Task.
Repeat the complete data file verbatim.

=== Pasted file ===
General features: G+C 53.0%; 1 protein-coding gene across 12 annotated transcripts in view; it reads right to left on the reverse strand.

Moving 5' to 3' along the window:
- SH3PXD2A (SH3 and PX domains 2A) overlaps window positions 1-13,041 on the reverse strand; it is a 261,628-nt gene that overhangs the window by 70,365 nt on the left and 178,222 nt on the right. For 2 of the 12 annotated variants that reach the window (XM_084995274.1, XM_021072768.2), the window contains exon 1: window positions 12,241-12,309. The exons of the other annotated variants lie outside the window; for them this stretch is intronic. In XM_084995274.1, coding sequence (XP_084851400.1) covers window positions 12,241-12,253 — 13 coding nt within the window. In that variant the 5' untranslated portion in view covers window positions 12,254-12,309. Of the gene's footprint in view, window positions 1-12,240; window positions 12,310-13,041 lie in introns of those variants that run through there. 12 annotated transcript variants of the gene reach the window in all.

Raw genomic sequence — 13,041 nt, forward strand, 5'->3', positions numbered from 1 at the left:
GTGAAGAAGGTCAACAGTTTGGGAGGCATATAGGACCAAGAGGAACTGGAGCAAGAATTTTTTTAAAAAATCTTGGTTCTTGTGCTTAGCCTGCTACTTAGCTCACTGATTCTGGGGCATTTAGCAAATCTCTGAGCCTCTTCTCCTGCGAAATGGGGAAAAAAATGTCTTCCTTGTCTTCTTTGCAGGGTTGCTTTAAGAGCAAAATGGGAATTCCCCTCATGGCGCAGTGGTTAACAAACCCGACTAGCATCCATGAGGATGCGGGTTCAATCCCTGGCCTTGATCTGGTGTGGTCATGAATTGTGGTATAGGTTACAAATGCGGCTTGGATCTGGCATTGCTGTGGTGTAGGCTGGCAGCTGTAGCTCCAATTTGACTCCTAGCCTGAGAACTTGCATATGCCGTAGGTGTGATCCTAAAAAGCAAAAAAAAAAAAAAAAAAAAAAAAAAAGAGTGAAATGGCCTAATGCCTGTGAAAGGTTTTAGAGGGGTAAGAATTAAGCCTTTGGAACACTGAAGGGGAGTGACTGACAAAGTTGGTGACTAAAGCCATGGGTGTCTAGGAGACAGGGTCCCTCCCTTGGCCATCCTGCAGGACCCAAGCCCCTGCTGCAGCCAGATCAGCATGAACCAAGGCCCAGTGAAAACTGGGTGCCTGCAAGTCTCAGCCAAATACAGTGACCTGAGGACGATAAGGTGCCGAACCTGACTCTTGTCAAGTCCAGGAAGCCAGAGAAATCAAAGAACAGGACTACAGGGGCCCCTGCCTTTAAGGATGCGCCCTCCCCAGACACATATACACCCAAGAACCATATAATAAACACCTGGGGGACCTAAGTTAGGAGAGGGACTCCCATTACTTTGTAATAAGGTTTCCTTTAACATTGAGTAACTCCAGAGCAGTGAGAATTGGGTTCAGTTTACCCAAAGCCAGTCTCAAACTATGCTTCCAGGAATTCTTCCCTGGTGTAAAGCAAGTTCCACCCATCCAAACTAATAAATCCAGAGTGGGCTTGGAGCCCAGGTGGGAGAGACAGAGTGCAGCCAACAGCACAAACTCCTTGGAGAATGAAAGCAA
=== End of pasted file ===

General features: G+C 53.0%; 1 protein-coding gene across 12 annotated transcripts in view; it reads right to left on the reverse strand.

Moving 5' to 3' along the window:
- SH3PXD2A (SH3 and PX domains 2A) overlaps window positions 1-13,041 on the reverse strand; it is a 261,628-nt gene that overhangs the window by 70,365 nt on the left and 178,222 nt on the right. For 2 of the 12 annotated variants that reach the window (XM_084995274.1, XM_021072768.2), the window contains exon 1: window positions 12,241-12,309. The exons of the other annotated variants lie outside the window; for them this stretch is intronic. In XM_084995274.1, coding sequence (XP_084851400.1) covers window positions 12,241-12,253 — 13 coding nt within the window. In that variant the 5' untranslated portion in view covers window positions 12,254-12,309. Of the gene's footprint in view, window positions 1-12,240; window positions 12,310-13,041 lie in introns of those variants that run through there. 12 annotated transcript variants of the gene reach the window in all.

Raw genomic sequence — 13,041 nt, forward strand, 5'->3', positions numbered from 1 at the left:
GTGAAGAAGGTCAACAGTTTGGGAGGCATATAGGACCAAGAGGAACTGGAGCAAGAATTTTTTTAAAAAATCTTGGTTCTTGTGCTTAGCCTGCTACTTAGCTCACTGATTCTGGGGCATTTAGCAAATCTCTGAGCCTCTTCTCCTGCGAAATGGGGAAAAAAATGTCTTCCTTGTCTTCTTTGCAGGGTTGCTTTAAGAGCAAAATGGGAATTCCCCTCATGGCGCAGTGGTTAACAAACCCGACTAGCATCCATGAGGATGCGGGTTCAATCCCTGGCCTTGATCTGGTGTGGTCATGAATTGTGGTATAGGTTACAAATGCGGCTTGGATCTGGCATTGCTGTGGTGTAGGCTGGCAGCTGTAGCTCCAATTTGACTCCTAGCCTGAGAACTTGCATATGCCGTAGGTGTGATCCTAAAAAGCAAAAAAAAAAAAAAAAAAAAAAAAAAAGAGTGAAATGGCCTAATGCCTGTGAAAGGTTTTAGAGGGGTAAGAATTAAGCCTTTGGAACACTGAAGGGGAGTGACTGACAAAGTTGGTGACTAAAGCCATGGGTGTCTAGGAGACAGGGTCCCTCCCTTGGCCATCCTGCAGGACCCAAGCCCCTGCTGCAGCCAGATCAGCATGAACCAAGGCCCAGTGAAAACTGGGTGCCTGCAAGTCTCAGCCAAATACAGTGACCTGAGGACGATAAGGTGCCGAACCTGACTCTTGTCAAGTCCAGGAAGCCAGAGAAATCAAAGAACAGGACTACAGGGGCCCCTGCCTTTAAGGATGCGCCCTCCCCAGACACATATACACCCAAGAACCATATAATAAACACCTGGGGGACCTAAGTTAGGAGAGGGACTCCCATTACTTTGTAATAAGGTTTCCTTTAACATTGAGTAACTCCAGAGCAGTGAGAATTGGGTTCAGTTTACCCAAAGCCAGTCTCAAACTATGCTTCCAGGAATTCTTCCCTGGTGTAAAGCAAGTTCCACCCATCCAAACTAATAAATCCAGAGTGGGCTTGGAGCCCAGGTGGGAGAGACAGAGTGCAGCCAACAGCACAAACTCCTTGGAGAATGAAAGCAA